By Anthony Casperson
In the Star Wars Legends universe (I’ll talk about my feelings toward the Disney-fication of the Star Wars universe at a later time) there were those trained in the Force who would categorize themselves as neither light side nor dark side. They didn’t adhere to the strict guidance of the Jedi Council, believing the pure asceticism went too far in keeping one from the dark side. Also, the supposed “patience” of the Jedi Council would often lead to inaction until it was far too late.
But neither were these Jedi among the number of those who fell to the dark side. They would seek not their own self interests, but the interests of others. Being neither light nor dark, they are called the Gray Jedi.
My first exposure to this type of Jedi came in Bioware’s Star Wars: Knights of the Old Republic. One of the potential companions for the player is an old Jedi named Jolee Bindo. In conversations with him, one learns of his distrust and defiance of the council. (Discussion concerning a Jedi’s wife tends to bring up these topics.) Yet, throughout the game, Jolee helps the player fight the Sith.
However, the most interesting thing about Jolee Bindo is his alignment bar. Every player-controllable character had a measurement of how close to the light side or dark side of the Force they were. On a continuum going from deep blue to bright red, a little marker would tell you the character’s alignment. While the player’s character could shift depending on their play style, Jolee Bindo’s marker stayed dead center on the continuum.
Though I had always understood that the extreme of the dark side was something to stay away from, this was the first time I had been given the opportunity to question the extreme of the light side. The light side did many good things, but quite often the inaction, or slow reaction, of the Jedi Council drove me crazy. Thus, I saw some merit in what Jolee would call a balanced understanding of the Force.
Now, what’s my point in talking about a video game that’s over a decade old? This sense of a balanced understanding has merit not only in a fictional universe, but in our own world. Though, I see it less as balance and more as tension. It’s like a person holding onto two giant, opposing rubber bands that have been stretched near the breaking point. Holding onto both is painful and stretches the person, but letting go of one side will launch the person far down the other side of the continuum.
We see people who have flung far off into one extreme or another all the time. Whether it’s pertaining to a particular activist perspective, or thinking about a specific theological stance, people often let go of the good parts of one side in order to live a less-tensioned life. We turn a blind eye to the truths of the side we let go of and end up accepting the falsehoods that come with extremes.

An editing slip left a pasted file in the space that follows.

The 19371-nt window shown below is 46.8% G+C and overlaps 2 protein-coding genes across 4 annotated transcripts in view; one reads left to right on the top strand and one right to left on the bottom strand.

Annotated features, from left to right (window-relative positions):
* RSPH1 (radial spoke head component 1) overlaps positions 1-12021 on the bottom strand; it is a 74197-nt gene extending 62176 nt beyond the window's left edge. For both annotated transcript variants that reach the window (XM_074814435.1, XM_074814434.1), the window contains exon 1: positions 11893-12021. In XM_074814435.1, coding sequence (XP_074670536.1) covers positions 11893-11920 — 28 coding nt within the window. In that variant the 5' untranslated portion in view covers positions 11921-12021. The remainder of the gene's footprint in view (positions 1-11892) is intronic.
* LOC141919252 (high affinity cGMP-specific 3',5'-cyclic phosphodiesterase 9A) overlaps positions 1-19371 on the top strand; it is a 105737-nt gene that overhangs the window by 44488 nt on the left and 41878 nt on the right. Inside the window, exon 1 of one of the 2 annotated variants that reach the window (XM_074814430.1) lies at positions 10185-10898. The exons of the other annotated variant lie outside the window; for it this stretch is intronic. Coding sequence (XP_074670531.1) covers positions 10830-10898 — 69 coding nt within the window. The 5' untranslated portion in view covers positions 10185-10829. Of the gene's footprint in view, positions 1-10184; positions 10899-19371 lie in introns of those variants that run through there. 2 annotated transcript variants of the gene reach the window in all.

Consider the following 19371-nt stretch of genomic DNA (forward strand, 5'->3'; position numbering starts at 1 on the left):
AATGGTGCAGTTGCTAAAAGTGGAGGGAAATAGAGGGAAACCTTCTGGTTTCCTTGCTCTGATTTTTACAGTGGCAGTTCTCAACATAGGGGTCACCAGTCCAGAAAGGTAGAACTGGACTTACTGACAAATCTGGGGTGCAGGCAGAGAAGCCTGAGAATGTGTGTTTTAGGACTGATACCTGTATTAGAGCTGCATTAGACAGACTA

I'm not saying that there are multiple truths. Rather, I'm saying that the truth of God is often found in the tension between extremes. The God who must punish the sins of the wicked because he is just and holy is the same God who loves his creation so deeply that he wants them all to be saved.
And what’s at the place of tension between those two extremes? The cross of Jesus. It’s only when a pure and holy, infinite being lives a perfect human life and sacrifices himself to pay for the punishment of humanity that the holy, just and loving God can reveal the truth of his holiness, justice, and love.
The truth of the ways of God is far beyond human understanding. Our limited perspectives shroud us from the fullness of God’s truth. And it’s only when we live in the tension of various perspectives that truth can be found.
I like the image of two giant rubber bands pulling a person for this because of the stance that it creates. Think about it, a person held up in this manner is reflective of Jesus on the cross. Arms outstretched as they hang there, a person living in the tension of truth looks very much like Jesus.
Though our normal, sinful human response is to dwell in the realm of extremes, our calling is to look like Jesus, the truth who centers us in him. When we go off and judge or condemn people for certain actions or beliefs without remembering the fullness of the truth of God we have traded the truth of God for a lie, a self-created warping of truth. We need Jesus to center us to his truth just as much as the people whom we were judging.
So, when faced with the extremes of human creation, let’s not turn to the opposite extreme, but rather turn to Jesus in the extreme tension of truth and reflect his image. The truth is active in love as it leads others into holiness. Live in that tension.